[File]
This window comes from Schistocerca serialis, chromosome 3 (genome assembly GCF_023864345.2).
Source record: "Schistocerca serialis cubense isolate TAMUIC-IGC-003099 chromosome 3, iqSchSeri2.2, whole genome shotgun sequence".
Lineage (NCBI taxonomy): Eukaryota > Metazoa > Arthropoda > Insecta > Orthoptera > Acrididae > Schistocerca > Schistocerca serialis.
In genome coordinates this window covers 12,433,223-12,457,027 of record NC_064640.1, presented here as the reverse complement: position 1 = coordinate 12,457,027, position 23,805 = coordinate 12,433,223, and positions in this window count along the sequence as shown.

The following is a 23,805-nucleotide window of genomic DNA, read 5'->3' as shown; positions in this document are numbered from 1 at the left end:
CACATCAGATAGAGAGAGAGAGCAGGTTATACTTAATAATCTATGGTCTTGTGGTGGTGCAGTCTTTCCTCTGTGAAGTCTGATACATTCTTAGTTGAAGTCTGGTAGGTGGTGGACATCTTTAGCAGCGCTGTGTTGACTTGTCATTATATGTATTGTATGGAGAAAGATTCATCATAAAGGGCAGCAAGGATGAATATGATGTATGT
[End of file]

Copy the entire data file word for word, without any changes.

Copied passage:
This window comes from Schistocerca serialis, chromosome 3 (genome assembly GCF_023864345.2).
Source record: "Schistocerca serialis cubense isolate TAMUIC-IGC-003099 chromosome 3, iqSchSeri2.2, whole genome shotgun sequence".
Lineage (NCBI taxonomy): Eukaryota > Metazoa > Arthropoda > Insecta > Orthoptera > Acrididae > Schistocerca > Schistocerca serialis.
In genome coordinates this window covers 12,433,223-12,457,027 of record NC_064640.1, presented here as the reverse complement: position 1 = coordinate 12,457,027, position 23,805 = coordinate 12,433,223, and positions in this window count along the sequence as shown.

The following is a 23,805-nucleotide window of genomic DNA, read 5'->3' as shown; positions in this document are numbered from 1 at the left end:
CACATCAGATAGAGAGAGAGAGCAGGTTATACTTAATAATCTATGGTCTTGTGGTGGTGCAGTCTTTCCTCTGTGAAGTCTGATACATTCTTAGTTGAAGTCTGGTAGGTGGTGGACATCTTTAGCAGCGCTGTGTTGACTTGTCATTATATGTATTGTATGGAGAAAGATTCATCATAAAGGGCAGCAAGGATGAATATGATGTATGT